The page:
What wasn’t steamrolled and gutted across my path, was the slow muting of my frog orchestra. Each summer from the first, the sound would fade further away, until you had to open the window to hear it. Until you had to make sure the TV was off. Until you were lucky to hear one call-back and answer in a night, and even then you couldn’t be certain it was real. I was too young, and my world still too black-and-white, to realize that the same maladies could destroy what I loved as much as they could what I hated.
“We have a question you should ask!” Lisa whispers through perfect, bleach-white teeth. Her less perfect and pretty friend Tara stands next to her.
We are in Mr. Wilson’s sixth-grade classroom, a place I would love if I were alone. We’re in the middle of an Egyptian unit, so the walls are covered in hieroglyphic drawings and sarcophagus portraits. After lunch Mr. Wilson sits on the stool next to the chalkboard and reads to us. He has a collection of Time magazine covers from the last two decades ringing the room like a wallpaper border. His voice is soothing and even, like my mother’s, and I stare up at the covers and pick out my favorites. Candice Bergen, September 1992. I love her hair.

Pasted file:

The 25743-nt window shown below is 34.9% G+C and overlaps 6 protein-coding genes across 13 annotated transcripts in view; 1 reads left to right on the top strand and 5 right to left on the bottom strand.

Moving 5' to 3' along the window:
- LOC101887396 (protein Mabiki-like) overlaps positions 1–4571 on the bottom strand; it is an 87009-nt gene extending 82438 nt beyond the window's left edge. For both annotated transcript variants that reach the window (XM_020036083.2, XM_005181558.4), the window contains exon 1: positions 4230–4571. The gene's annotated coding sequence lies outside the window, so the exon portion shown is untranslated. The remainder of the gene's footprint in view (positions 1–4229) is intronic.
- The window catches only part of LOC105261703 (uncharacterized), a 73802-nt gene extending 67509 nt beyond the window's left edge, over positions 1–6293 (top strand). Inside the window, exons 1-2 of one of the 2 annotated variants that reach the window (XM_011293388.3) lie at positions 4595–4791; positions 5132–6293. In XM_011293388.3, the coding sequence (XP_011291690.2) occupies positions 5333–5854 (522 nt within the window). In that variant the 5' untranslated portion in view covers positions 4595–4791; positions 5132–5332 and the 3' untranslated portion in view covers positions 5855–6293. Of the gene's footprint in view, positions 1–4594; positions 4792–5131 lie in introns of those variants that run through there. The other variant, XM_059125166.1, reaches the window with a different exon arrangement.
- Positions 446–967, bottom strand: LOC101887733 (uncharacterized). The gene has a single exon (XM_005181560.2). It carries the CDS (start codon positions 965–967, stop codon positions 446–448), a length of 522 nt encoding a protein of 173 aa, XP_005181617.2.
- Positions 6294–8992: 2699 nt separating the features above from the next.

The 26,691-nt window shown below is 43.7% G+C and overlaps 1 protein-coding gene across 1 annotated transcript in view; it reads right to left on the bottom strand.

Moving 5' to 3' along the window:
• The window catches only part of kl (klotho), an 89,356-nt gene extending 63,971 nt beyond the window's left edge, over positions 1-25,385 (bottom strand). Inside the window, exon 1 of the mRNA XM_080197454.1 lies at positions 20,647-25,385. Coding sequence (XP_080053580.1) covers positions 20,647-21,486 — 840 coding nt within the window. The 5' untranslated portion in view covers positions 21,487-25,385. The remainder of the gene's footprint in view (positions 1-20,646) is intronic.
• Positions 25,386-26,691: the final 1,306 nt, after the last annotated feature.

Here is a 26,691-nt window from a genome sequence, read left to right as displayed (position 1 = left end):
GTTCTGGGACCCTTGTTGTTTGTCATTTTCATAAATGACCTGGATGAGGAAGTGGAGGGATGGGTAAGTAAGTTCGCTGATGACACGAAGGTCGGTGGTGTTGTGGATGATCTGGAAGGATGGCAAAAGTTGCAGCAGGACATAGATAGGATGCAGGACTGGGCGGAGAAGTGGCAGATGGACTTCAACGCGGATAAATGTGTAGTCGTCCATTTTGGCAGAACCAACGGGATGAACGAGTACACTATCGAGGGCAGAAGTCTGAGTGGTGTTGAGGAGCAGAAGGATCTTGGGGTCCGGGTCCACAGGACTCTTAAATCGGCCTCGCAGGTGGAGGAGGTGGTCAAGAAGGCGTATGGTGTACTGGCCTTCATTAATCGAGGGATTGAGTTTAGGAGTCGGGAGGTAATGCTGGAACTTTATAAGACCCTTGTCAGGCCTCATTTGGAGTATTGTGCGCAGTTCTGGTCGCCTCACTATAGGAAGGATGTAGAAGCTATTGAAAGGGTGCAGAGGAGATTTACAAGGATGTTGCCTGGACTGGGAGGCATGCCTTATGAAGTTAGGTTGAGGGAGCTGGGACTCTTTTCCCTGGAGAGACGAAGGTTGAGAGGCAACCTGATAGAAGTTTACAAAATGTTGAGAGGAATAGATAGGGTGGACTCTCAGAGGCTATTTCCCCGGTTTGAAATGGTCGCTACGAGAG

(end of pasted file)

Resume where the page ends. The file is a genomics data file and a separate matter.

I can’t do my hair. Part of a long list: I can’t put on makeup, pick out cute clothes, I don’t know what a blowjob is. Lisa knew this list instinctually since the moment I showed up at school. Lisa and Tara were born on the same street. They’ve been classmates since kindergarten. Clueless and gawky, I’m the perfect target for their 12-year-old angst.